Backgrounder: Increased costs for older seniors
Seniors face increased vulnerability as they age: they tend to have lower incomes, experience higher poverty rates, and often face health‑related expenses because of the onset of illness or disability. They are also more likely to face the possibility of outliving their life savings and are more at risk of widowhood. Research shows that the loss of a spouse or partner can lead to a significant decline in the standard of living of seniors, particularly among women.
Among seniors aged 75 and over:
Few work, and those who do have a median annual employment income of only $720.
- In 2018, the proportion of seniors with employment income was substantially lower among those aged 75 and over (15.4%) compared to those aged 65–74 (34.2%).
- Among those who worked, median annual employment income was also much lower for the oldest seniors ($720 vs. $10,000).
Close to half have a disability, of whom over half have severe disabilities (56%).
- In 2017, close to half (47%) of seniors aged 75 and over had a disability, compared to one third (32%) of those aged 65–74.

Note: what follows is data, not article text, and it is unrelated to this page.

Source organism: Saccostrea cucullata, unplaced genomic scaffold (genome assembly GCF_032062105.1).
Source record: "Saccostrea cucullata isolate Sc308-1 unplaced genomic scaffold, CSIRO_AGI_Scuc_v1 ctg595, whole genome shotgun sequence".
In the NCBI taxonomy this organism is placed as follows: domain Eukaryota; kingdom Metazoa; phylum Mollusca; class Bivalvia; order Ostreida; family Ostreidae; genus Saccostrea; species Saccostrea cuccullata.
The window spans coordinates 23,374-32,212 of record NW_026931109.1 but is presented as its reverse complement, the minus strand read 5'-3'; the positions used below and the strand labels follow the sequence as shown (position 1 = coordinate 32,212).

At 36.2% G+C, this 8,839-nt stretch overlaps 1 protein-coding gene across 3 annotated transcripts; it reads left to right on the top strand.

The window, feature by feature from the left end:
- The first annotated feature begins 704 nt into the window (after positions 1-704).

- Seniors aged 75 and over were also more likely than younger seniors to have a severe disability (27% vs. 15%).
The majority are women.
- In 2020, among OAS pensioners aged 75 and over, 57% are women—compared to 52% among those aged 65–74.
Four in ten are widowed.
- In 2016, the proportion of seniors who were widowed and had not remarried was more than three times higher among seniors aged 75 and over compared to seniors aged 65–74 (39% vs. 11%).
Six in ten have incomes below $30,000.
- In 2018, among OAS pensioners aged 75 and over, 59% had incomes below $30,000—compared to 52% of those aged 65–74.
Four in ten receive the GIS.
- In 2020, 39% of OAS pensioners aged 75 and over received the GIS, compared to 29% of those aged 65–74.
They face rising health costs—costs that are two-thirds higher for those aged 80 and over
- In 2017, among seniors living alone, average annual health expenditures for those aged 75–79 ($1,356) were close to $300 higher relative to those aged 65–74 ($1,083). For those aged 80 and over, these expenditures ($1,807) were over $700 higher relative to the youngest seniors.
NOTE: The OAS administrative data, the projections from the Office of the Chief Actuary and the 2018 Canadian Income Survey, the 2016 Census, the 2017 Canadian Survey on Disability and the 2017 Survey of Household Spending have all been used to support the comparison above between seniors aged 75 and over and younger seniors aged 65 to 74.
Report a problem or mistake on this page
- Date modified: